Communities have formed and evolved since the beginning of humanity. Building community is part of being human. but online communities have only taken off in the last decade or so. Online communities connect like-minded individuals — people who share similar challenges, concerns, and successes.
Many companies take advantage of this desire for connection by creating their own branded, online communities. They keep members engaged in their organization and give them a platform for peer support and knowledge sharing, which is often difficult to find elsewhere.
Online communities are great for gaining access to lots of information and sharing ideas, but it’s difficult to mobilize members to collaborate and create something lasting simply by connecting them via the web. To establish strong bonds and build member loyalty, they need to be committed and a see value in their relationships. Online communities lack the context of facial expressions, tone of voice and body language.
That’s why live and in-person experiences are so powerful for creating a strong foundation for event communities.
Building an Event Community Thrives on In-Person Event Experiences
With our increasingly digitalized lifestyle, the importance of community is becoming more widespread as individuals see the value of creating, learning, and sharing together – both online and offline. But more than any other marketing channel, face-to-face experiences solidify these communities and help sustain them in the long run. In-person events connect like-minded people, providing opportunities for moments of inspiration that encourage people to personally engage and commit. In the process, engaged event community members deliver added value back to fellow attendees, event sponsors and partners, and the event organizers. Amazing things can happen when you bring people together.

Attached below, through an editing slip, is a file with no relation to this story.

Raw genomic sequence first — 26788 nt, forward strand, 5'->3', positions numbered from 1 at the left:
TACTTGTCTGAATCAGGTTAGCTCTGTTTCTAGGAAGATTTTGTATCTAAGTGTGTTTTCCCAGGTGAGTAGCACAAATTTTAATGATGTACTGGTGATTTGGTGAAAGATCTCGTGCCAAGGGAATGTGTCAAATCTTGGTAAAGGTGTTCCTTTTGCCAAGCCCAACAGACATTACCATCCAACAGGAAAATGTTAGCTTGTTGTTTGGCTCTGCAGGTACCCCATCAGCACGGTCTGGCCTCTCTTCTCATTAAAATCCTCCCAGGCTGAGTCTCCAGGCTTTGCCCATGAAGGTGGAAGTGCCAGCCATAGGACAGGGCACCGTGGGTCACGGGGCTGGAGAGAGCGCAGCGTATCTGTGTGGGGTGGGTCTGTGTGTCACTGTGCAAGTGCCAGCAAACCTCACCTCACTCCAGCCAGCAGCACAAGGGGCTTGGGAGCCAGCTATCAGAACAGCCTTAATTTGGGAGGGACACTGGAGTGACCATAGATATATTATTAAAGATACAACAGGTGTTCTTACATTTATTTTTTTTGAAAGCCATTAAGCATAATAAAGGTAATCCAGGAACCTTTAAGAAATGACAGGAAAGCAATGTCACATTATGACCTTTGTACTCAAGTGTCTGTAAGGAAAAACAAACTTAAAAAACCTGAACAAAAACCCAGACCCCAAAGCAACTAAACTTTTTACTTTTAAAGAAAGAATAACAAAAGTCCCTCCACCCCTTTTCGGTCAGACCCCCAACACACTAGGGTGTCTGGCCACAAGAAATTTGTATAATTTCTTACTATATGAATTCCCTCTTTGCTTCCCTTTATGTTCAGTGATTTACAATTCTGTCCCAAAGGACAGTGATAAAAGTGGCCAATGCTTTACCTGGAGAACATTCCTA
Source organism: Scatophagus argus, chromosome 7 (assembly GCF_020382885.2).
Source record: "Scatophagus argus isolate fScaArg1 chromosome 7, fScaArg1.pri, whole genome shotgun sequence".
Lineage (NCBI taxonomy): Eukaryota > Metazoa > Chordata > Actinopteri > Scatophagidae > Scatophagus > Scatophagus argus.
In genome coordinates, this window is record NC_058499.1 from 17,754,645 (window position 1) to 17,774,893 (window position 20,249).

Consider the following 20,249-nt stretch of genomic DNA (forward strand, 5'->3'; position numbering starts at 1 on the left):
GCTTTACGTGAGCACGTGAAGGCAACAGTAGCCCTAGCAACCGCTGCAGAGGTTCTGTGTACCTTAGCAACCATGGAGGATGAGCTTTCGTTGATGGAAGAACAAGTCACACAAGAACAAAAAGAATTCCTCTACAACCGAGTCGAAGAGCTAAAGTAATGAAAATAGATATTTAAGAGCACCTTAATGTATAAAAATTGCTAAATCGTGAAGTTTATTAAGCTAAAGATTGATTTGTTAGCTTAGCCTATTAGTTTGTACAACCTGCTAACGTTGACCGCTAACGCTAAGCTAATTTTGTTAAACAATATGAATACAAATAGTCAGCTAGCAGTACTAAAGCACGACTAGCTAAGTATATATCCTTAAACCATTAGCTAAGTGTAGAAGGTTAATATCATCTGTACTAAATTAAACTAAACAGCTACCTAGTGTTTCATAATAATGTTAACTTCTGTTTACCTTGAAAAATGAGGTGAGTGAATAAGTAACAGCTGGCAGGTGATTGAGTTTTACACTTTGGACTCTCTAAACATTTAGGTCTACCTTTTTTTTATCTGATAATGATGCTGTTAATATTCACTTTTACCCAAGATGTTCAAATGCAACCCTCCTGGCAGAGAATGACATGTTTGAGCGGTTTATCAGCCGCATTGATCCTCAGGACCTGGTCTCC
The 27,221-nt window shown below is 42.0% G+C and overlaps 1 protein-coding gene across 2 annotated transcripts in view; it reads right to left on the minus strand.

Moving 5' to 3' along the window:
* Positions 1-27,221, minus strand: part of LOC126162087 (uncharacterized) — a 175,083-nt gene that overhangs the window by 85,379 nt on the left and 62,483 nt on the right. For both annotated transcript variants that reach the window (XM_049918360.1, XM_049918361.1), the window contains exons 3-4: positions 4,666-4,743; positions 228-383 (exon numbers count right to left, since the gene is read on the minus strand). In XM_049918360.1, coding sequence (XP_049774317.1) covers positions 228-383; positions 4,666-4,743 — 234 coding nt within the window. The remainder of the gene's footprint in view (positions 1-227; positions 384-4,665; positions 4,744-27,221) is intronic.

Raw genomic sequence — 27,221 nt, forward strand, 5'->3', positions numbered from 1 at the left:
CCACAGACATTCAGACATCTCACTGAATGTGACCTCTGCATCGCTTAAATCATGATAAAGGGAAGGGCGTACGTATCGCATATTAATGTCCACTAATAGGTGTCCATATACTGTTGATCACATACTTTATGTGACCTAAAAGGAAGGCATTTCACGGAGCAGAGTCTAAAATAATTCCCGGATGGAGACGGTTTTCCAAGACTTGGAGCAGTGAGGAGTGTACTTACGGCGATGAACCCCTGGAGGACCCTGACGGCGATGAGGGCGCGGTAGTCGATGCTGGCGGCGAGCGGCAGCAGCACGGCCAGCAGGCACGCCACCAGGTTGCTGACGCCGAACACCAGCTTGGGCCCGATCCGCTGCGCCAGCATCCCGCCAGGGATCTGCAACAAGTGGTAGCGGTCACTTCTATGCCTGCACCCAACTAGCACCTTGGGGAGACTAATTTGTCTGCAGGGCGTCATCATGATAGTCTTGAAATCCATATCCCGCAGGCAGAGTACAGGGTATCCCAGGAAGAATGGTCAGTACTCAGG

Why It’s Important to Build an Engaged Event Community
Your marketing team will love your efforts to build a community around your event when they see more and more opportunities for touchpoints with your organization. Plus, watch your attendees develop ownership of your event when they buy into your event community. Don’t forget about how much easier it will be to demonstrate measurable audience engagement when it’s time to report on the ROI of your event.
Catalyzing and supporting the creation of a community around your event can help:
1. Increase Attendee Engagement Pre-, During and Post-Event
Helping attendees connect through their common interests before the event helps to break the ice during their in-person interactions later. Creating spaces at the event for attendees to meet up, share thoughts, ideas and common challenges through discussion can foster meaningful connections that people will value long after the event. And you’ll know you’ve successfully engaged your audience when your attendees choose to keep in touch and share learnings throughout the rest of the year.
Recommended Read: Turn your event into a fun and engaging experience through gamification. Learn how in the Ultimate Guide to Gamification.